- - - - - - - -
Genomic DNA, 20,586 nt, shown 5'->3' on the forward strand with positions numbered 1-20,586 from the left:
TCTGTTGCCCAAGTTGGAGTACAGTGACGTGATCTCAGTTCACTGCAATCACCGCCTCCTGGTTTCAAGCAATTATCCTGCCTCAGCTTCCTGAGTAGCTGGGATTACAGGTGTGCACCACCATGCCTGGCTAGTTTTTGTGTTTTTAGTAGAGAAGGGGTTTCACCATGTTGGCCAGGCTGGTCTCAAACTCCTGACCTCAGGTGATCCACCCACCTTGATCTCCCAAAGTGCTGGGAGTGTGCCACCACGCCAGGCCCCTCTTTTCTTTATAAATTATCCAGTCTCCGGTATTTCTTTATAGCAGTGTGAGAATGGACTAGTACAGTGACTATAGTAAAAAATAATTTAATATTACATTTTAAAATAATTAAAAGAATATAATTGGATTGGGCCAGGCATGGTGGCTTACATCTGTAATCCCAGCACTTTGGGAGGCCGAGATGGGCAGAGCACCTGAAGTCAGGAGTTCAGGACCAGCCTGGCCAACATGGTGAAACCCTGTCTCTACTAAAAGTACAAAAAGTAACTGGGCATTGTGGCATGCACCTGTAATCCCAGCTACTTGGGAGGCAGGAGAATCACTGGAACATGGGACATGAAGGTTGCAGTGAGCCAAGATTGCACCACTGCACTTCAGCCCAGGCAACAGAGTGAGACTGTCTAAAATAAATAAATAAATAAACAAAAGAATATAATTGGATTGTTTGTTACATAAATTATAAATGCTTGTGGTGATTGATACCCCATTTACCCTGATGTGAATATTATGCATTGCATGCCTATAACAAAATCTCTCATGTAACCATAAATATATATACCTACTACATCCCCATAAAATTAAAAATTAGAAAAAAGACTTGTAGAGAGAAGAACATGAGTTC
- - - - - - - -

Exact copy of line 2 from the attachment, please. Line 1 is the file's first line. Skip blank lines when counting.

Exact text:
TCTGTTGCCCAAGTTGGAGTACAGTGACGTGATCTCAGTTCACTGCAATCACCGCCTCCTGGTTTCAAGCAATTATCCTGCCTCAGCTTCCTGAGTAGCTGGGATTACAGGTGTGCACCACCATGCCTGGCTAGTTTTTGTGTTTTTAGTAGAGAAGGGGTTTCACCATGTTGGCCAGGCTGGTCTCAAACTCCTGACCTCAGGTGATCCACCCACCTTGATCTCCCAAAGTGCTGGGAGTGTGCCACCACGCCAGGCCCCTCTTTTCTTTATAAATTATCCAGTCTCCGGTATTTCTTTATAGCAGTGTGAGAATGGACTAGTACAGTGACTATAGTAAAAAATAATTTAATATTACATTTTAAAATAATTAAAAGAATATAATTGGATTGGGCCAGGCATGGTGGCTTACATCTGTAATCCCAGCACTTTGGGAGGCCGAGATGGGCAGAGCACCTGAAGTCAGGAGTTCAGGACCAGCCTGGCCAACATGGTGAAACCCTGTCTCTACTAAAAGTACAAAAAGTAACTGGGCATTGTGGCATGCACCTGTAATCCCAGCTACTTGGGAGGCAGGAGAATCACTGGAACATGGGACATGAAGGTTGCAGTGAGCCAAGATTGCACCACTGCACTTCAGCCCAGGCAACAGAGTGAGACTGTCTAAAATAAATAAATAAATAAACAAAAGAATATAATTGGATTGTTTGTTACATAAATTATAAATGCTTGTGGTGATTGATACCCCATTTACCCTGATGTGAATATTATGCATTGCATGCCTATAACAAAATCTCTCATGTAACCATAAATATATATACCTACTACATCCCCATAAAATTAAAAATTAGAAAAAAGACTTGTAGAGAGAAGAACATGAGTTC